View details for Web of Science ID 000312387000016
View details for PubMedID 23245608
View details for Web of Science ID 000312387000012
Quantification of the disease burden caused by different risks informs prevention by providing an account of health loss different to that provided by a disease-by-disease analysis. No complete revision of global disease burden caused by risk factors has been done since a comparative risk assessment in 2000, and no previous analysis has assessed changes in burden attributable to risk factors over time.We estimated deaths and disability-adjusted life years (DALYs; sum of years lived with disability [YLD] and years of life lost [YLL]) attributable to the independent effects of 67 risk factors and clusters of risk factors for 21 regions in 1990 and 2010. We estimated exposure distributions for each year, region, sex, and age group, and relative risks per unit of exposure by systematically reviewing and synthesising published and unpublished data. We used these estimates, together with estimates of cause-specific deaths and DALYs from the Global Burden of Disease Study 2010, to calculate the burden attributable to each risk factor exposure compared with the theoretical-minimum-risk exposure. We incorporated uncertainty in disease burden, relative risks, and exposures into our estimates of attributable burden.In 2010, the three leading risk factors for global disease burden were high blood pressure (7·0% [95% uncertainty interval 6·2-7·7] of global DALYs), tobacco smoking including second-hand smoke (6·3% [5·5-7·0]), and alcohol use (5·5% [5·0-5·9]). In 1990, the leading risks were childhood underweight (7·9% [6·8-9·4]), household air pollution from solid fuels (HAP; 7·0% [5·6-8·3]), and tobacco smoking including second-hand smoke (6·1% [5·4-6·8]). Dietary risk factors and physical inactivity collectively accounted for 10·0% (95% UI 9·2-10·8) of global DALYs in 2010, with the most prominent dietary risks being diets low in fruits and those high in sodium. Several risks that primarily affect childhood communicable diseases, including unimproved water and sanitation and childhood micronutrient deficiencies, fell in rank between 1990 and 2010, with unimproved water and sanitation accounting for 0·9% (0·4-1·6) of global DALYs in 2010. However, in most of sub-Saharan Africa childhood underweight, HAP, and non-exclusive and discontinued breastfeeding were the leading risks in 2010, while HAP was the leading risk in south Asia. The leading risk factor in Eastern Europe, most of Latin America, and southern sub-Saharan Africa in 2010 was alcohol use; in most of Asia, North Africa and Middle East, and central Europe it was high blood pressure. Despite declines, tobacco smoking including second-hand smoke remained the leading risk in high-income north America and western Europe. High body-mass index has increased globally and it is the leading risk in Australasia and southern Latin America, and also ranks high in other high-income regions, North Africa and Middle East, and Oceania.Worldwide, the contribution of different risk factors to disease burden has changed substantially, with a shift away from risks for communicable diseases in children towards those for non-communicable diseases in adults. These changes are related to the ageing population, decreased mortality among children younger than 5 years, changes in cause-of-death composition, and changes in risk factor exposures. New evidence has led to changes in the magnitude of key risks including unimproved water and sanitation, vitamin A and zinc deficiencies, and ambient particulate matter pollution. The extent to which the epidemiological shift has occurred and what the leading risks currently are varies greatly across regions. In much of sub-Saharan Africa, the leading risks are still those associated with poverty and those that affect children.Bill & Melinda Gates Foundation.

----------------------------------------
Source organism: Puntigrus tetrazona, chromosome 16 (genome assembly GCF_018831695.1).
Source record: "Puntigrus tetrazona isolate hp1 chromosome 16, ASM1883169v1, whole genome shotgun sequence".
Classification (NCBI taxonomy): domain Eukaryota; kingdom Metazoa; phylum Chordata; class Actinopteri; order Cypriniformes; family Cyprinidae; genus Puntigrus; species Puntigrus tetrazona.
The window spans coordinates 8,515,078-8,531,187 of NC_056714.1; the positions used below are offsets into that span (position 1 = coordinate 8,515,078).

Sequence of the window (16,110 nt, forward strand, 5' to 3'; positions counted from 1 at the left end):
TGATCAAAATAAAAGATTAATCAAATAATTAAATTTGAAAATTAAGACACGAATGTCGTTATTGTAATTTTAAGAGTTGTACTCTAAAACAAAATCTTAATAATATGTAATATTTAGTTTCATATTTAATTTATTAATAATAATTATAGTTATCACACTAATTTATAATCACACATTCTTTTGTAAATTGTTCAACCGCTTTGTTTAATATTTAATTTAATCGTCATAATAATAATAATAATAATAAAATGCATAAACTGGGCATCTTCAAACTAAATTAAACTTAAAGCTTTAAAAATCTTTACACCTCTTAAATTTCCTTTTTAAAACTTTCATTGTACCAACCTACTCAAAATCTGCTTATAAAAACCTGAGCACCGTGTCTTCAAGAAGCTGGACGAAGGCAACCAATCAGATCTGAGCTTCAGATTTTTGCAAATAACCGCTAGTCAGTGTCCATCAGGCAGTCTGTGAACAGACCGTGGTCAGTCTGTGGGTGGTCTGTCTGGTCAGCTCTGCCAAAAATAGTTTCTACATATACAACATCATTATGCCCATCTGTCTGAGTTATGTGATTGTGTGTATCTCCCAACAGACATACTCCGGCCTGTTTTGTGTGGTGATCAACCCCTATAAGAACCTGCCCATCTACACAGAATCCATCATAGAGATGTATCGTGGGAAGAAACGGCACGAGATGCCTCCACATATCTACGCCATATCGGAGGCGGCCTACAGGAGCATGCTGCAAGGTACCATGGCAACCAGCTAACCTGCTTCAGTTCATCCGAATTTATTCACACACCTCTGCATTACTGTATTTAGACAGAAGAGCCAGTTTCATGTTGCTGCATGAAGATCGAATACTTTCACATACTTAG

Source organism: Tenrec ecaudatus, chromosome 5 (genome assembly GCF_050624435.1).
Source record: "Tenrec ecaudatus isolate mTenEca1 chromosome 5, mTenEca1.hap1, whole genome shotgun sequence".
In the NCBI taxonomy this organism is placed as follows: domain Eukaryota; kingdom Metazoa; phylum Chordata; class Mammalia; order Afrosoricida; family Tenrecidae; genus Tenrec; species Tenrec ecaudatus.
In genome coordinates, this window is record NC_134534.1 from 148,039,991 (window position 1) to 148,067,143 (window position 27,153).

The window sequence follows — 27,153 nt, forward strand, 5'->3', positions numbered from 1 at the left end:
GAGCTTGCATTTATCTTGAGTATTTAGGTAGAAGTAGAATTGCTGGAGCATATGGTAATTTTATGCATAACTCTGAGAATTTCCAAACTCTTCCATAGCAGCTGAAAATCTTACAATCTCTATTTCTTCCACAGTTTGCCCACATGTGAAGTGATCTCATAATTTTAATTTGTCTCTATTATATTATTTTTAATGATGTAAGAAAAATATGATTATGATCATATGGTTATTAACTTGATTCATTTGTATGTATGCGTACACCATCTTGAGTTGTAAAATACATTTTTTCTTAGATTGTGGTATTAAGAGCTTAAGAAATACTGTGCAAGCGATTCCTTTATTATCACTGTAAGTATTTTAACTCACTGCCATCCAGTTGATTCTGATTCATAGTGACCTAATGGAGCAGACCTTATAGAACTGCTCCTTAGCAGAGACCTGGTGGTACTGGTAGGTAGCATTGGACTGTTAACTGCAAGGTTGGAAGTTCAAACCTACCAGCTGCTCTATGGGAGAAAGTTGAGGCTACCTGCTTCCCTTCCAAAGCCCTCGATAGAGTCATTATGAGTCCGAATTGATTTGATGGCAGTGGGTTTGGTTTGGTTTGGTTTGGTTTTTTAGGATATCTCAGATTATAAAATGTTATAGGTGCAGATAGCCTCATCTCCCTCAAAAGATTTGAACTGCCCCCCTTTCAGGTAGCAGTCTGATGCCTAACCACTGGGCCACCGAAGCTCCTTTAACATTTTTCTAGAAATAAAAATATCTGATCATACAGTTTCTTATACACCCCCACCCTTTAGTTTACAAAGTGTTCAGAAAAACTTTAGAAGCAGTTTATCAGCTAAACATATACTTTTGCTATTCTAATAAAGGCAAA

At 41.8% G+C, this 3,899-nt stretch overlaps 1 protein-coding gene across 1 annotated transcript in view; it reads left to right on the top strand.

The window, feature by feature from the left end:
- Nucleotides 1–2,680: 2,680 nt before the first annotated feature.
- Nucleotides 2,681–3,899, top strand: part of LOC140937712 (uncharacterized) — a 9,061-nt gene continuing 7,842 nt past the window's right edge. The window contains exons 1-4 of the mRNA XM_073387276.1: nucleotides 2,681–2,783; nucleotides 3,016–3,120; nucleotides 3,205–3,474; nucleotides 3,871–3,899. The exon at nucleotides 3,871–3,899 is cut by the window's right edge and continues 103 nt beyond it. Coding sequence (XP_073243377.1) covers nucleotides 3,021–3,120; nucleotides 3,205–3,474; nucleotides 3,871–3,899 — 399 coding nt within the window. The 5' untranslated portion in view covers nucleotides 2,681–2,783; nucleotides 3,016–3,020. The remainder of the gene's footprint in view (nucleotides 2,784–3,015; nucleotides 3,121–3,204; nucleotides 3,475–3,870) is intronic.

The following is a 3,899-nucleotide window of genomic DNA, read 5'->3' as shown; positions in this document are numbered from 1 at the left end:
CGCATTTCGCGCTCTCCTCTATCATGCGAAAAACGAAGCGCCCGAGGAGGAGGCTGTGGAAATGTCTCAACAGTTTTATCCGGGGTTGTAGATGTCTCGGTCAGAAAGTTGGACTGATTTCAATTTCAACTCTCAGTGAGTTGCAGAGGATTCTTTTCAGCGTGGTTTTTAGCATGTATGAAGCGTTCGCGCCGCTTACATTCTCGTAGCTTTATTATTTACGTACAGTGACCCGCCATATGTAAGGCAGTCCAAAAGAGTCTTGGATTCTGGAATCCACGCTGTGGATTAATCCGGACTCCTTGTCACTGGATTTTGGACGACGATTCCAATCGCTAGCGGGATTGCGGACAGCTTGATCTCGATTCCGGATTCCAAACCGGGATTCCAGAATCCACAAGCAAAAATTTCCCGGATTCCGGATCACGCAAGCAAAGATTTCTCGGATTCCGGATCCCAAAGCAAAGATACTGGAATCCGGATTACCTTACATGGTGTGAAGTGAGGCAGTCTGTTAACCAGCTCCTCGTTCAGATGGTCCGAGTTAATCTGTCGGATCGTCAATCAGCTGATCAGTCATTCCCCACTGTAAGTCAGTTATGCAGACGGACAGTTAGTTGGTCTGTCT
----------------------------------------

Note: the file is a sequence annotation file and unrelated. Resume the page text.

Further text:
View details for Web of Science ID 000312387000017
View details for PubMedID 23245609